5 questions for: Gerry Klaskala

Aria’s chef-owner discusses his classic restaurant’s recent face-lift—and his take on the evolution of fine dining.

What was the impetus for Aria’s refresh?
We wanted to change the overall feel of the restaurant and create a warmer, more comfortable environment. We enlisted Seiber Design to bring our look to feel more “now,” more current and hip. We wanted comfort, above all.

How did you make the restaurant feel contemporary while preserving its original spirit?
The major change was to open up the space and make it more comfortable. The spirit of Aria is contained in the one-of-a-kind Neel Reid interior, which has great architectural bones and provides the comforting feeling of returning home. Our regulars return for our genuine hospitality and consistently delicious cuisine.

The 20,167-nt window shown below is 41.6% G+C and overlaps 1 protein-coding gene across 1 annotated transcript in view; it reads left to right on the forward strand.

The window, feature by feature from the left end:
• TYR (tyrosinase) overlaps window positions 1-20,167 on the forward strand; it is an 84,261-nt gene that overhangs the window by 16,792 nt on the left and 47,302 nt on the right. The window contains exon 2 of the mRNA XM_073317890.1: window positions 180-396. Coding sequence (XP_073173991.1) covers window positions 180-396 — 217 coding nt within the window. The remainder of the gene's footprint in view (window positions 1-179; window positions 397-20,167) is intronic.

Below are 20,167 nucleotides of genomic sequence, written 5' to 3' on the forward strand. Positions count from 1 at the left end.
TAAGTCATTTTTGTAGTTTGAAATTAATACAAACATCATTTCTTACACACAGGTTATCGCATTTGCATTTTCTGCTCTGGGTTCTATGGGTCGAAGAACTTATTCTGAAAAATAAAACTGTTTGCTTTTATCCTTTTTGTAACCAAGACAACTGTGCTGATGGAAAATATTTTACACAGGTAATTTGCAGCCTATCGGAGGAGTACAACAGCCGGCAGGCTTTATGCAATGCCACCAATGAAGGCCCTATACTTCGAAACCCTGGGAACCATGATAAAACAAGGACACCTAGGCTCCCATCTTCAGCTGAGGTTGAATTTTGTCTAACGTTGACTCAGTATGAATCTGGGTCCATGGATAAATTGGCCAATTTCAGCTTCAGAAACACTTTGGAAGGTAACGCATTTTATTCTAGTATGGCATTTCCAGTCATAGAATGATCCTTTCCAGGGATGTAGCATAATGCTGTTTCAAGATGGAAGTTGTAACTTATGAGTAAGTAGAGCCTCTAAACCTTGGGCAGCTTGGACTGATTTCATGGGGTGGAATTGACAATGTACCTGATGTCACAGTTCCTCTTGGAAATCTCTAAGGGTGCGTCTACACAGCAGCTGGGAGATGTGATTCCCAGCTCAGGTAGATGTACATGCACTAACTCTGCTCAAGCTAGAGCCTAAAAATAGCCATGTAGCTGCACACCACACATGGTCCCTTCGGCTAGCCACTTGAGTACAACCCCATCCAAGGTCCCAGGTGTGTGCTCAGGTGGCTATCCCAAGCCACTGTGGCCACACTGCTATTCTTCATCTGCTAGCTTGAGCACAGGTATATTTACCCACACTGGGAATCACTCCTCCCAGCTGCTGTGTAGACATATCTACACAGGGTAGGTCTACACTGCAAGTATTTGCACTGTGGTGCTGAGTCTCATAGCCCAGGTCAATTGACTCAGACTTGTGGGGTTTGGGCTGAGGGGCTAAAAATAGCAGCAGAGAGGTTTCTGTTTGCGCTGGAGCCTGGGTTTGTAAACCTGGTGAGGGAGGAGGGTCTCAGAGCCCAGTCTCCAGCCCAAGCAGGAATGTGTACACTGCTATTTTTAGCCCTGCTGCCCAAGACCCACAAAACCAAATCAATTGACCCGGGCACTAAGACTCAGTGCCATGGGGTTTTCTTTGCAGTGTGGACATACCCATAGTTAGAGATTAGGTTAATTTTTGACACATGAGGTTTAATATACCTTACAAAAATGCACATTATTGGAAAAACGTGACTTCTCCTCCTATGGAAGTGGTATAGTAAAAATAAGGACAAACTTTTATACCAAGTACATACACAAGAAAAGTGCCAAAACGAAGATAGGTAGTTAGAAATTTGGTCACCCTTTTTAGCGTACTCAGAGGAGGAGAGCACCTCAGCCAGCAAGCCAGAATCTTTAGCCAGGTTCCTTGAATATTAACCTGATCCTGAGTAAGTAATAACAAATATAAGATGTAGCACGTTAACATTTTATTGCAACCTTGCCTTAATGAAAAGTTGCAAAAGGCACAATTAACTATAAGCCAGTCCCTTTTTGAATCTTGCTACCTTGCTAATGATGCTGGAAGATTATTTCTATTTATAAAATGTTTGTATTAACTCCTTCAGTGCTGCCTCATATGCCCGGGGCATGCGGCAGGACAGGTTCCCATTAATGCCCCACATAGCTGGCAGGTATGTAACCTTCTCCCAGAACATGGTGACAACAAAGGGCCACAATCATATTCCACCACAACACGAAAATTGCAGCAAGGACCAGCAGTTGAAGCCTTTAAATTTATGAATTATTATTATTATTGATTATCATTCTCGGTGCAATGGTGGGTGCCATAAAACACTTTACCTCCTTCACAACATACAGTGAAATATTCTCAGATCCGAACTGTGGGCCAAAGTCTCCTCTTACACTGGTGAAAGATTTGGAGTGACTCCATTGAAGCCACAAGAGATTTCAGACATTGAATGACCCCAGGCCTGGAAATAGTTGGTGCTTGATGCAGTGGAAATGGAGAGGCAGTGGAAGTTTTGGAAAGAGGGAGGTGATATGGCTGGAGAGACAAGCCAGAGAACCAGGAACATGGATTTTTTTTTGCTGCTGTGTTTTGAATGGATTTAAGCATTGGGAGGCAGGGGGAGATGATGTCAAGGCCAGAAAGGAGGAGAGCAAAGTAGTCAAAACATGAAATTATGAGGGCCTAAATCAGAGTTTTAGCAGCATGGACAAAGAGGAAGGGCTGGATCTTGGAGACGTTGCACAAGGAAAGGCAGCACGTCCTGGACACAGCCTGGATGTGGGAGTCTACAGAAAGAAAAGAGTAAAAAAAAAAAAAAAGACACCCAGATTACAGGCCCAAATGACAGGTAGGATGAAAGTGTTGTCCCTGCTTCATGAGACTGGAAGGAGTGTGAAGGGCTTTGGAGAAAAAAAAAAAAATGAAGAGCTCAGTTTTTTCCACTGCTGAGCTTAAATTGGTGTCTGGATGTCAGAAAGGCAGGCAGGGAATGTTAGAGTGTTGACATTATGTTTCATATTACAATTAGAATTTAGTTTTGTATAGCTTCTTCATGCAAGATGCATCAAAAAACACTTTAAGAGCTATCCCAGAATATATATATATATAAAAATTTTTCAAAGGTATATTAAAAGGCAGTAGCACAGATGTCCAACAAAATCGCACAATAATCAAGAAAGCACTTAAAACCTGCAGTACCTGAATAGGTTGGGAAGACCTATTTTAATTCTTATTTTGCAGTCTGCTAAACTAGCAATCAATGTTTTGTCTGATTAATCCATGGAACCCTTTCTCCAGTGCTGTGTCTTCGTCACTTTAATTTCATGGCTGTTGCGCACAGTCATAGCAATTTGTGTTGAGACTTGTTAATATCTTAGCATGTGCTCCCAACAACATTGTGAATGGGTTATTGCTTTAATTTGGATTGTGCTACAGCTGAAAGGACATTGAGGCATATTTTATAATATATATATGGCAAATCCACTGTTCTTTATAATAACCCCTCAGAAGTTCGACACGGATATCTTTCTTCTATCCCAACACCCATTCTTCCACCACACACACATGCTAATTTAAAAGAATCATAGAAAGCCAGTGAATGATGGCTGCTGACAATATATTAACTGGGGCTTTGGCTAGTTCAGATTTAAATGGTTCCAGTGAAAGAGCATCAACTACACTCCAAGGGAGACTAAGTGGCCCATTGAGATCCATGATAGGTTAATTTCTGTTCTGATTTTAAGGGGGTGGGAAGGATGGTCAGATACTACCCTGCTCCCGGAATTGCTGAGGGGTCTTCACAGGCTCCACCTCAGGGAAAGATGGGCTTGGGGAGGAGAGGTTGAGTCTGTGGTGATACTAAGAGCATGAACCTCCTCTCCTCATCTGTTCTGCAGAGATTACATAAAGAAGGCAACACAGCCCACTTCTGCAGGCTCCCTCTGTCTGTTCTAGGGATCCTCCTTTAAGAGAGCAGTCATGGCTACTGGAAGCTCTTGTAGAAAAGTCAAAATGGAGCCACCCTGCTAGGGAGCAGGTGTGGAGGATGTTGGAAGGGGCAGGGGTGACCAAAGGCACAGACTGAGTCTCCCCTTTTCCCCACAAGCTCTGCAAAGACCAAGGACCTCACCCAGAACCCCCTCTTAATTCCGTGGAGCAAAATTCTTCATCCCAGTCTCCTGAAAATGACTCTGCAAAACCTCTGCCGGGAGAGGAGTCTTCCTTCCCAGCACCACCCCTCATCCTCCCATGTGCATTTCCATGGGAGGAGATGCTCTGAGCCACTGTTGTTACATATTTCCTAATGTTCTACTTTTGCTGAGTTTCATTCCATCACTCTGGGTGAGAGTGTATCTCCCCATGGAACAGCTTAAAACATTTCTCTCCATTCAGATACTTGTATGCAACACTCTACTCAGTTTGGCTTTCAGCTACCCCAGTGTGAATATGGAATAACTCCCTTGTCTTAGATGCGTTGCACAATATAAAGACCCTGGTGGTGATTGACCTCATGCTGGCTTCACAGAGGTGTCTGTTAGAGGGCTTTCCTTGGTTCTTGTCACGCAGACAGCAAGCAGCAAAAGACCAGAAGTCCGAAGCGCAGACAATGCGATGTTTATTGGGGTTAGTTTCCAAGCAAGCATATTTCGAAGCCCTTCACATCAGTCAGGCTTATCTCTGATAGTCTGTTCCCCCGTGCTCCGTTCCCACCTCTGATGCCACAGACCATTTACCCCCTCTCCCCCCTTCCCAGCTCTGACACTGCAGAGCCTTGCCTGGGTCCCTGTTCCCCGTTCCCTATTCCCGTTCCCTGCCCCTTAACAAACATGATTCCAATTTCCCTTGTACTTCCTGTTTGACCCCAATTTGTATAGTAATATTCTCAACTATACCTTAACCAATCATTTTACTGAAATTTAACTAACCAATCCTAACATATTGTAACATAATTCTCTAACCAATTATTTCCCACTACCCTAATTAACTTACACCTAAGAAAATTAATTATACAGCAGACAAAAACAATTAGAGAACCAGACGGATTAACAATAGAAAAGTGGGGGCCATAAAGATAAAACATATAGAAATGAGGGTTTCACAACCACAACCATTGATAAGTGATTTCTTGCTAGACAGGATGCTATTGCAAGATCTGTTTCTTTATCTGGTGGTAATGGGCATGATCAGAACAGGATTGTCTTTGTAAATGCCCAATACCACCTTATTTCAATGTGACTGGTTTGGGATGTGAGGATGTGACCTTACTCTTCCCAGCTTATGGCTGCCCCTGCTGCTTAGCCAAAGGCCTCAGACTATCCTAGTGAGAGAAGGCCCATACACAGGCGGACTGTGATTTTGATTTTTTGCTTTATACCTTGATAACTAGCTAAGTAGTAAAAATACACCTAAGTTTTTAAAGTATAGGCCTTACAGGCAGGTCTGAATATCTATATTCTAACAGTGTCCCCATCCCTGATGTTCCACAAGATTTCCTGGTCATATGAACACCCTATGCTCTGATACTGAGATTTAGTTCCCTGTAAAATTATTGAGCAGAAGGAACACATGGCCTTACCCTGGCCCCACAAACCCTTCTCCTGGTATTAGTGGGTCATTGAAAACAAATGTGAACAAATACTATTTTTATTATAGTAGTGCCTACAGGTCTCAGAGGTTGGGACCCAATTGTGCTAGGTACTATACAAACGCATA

You kept the iconic chandelier and the Mary Engel dog sculptures.
There are three one-of-a-kind, distinct things about Aria that can’t be replicated: first, the timeless Neel Reid dining room; second, the Chris Moulder chandelier, arguably his most controversial creation; and third, Mary Engel’s canine sculptures. Gallery owner Marcia Wood thought they would be perfect in the room, and I couldn’t agree more.

How has the ritual of dining out evolved since Aria opened in 2000?
Dining out is no longer the special occasion that it was when we opened in 2000. It’s now part of our daily routine, and we’re reacting to that. We don’t want our restaurant to be the place you only seek out for birthdays and anniversaries; we also want to be the place you come to because it’s a Tuesday.

What’s the future of fine dining in atlanta?
The future for Atlanta dining is going to be incredible. We’re quickly moving forward on all fronts: talent, quality ingredients, variety of dining options and value.